So slim it’s barely more than a pamphlet, Adams’ debut self-help book aims to assist in goal seeking by helping readers tackle one core concept every day for a month.
Peppered with personal details, Adams’ book straddles a line between confessional and inspirational. Each essay is accompanied by recommendations for music, movies and books to help establish the target mood or mindset, as well as numbered points for immediate action. The book is like an information hub—a day-by-day list of concepts that can help readers advance their lives if the points happen to hit home. Adams casts his net widely, tackling everything from food-portion control to thankfulness and reconnecting with nature. His essays’ broad strokes veer between universal applicability and personal confession, as he admits to a past obsession with pornography but doesn’t explore its impact on his life. Instead, Adams goes straight to problem-solving mode, recommending that readers imagine what other, positive things they could do with their time instead of indulging personal obsessions. The candid tone can be charming, but it doesn’t hide distracting errors in word choice, such as a recommendation to keep favorite flowers in “plain site.” Missing paragraph breaks might leave anyone reading aloud gasping for breath. Yet a few of the points can be strikingly valuable. For instance, Adams writes that “play can be anything you want it to be as long as it makes you happy and gets you in touch with the joys of life,” and “sometimes you just have to follow your heart’s desire and take a chance.” He effectively plumbs a common weakness: the tendency to put your own well-being on the backburner.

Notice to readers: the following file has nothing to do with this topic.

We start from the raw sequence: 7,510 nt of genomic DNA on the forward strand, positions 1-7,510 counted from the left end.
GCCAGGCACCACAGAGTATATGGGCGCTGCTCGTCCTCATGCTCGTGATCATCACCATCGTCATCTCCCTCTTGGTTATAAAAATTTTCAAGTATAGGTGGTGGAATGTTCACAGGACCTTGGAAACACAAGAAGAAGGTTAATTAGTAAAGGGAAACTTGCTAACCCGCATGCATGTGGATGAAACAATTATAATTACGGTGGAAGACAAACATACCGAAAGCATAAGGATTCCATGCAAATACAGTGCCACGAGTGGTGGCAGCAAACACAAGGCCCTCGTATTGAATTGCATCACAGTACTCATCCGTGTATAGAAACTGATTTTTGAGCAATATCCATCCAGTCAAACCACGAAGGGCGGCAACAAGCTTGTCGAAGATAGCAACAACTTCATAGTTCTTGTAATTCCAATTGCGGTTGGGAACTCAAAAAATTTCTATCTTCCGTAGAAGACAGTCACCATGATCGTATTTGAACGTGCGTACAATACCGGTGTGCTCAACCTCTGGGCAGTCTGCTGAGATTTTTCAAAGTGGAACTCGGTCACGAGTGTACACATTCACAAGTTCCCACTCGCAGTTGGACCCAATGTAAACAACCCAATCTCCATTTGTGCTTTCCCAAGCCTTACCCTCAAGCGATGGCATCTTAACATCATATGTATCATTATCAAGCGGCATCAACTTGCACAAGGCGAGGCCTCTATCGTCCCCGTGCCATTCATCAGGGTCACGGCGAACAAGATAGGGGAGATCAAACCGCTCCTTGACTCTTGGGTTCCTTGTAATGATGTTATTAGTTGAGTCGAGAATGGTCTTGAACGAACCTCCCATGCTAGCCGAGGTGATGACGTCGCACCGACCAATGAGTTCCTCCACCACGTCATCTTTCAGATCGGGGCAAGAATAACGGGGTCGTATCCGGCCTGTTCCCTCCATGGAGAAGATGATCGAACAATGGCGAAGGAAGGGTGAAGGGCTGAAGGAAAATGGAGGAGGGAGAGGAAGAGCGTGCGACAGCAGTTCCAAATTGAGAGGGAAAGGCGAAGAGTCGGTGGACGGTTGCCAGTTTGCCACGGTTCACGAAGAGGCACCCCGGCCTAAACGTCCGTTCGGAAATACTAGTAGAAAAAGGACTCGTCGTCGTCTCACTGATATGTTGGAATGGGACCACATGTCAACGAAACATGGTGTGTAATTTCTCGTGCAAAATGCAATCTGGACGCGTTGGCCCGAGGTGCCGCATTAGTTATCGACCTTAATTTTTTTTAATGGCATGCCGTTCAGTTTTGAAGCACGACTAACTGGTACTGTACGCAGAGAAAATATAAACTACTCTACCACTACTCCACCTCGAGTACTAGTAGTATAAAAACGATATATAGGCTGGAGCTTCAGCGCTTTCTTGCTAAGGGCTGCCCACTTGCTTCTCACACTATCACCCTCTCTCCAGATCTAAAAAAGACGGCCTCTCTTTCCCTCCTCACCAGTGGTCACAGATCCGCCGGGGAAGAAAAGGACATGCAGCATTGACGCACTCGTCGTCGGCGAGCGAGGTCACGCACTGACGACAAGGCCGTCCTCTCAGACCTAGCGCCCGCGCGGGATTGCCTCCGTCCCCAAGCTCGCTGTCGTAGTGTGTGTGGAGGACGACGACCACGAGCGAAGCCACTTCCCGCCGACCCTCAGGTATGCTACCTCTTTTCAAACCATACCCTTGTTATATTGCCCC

Missing the refined patter of a self-help guru, but more often than not strikes a motivating chord of empowerment.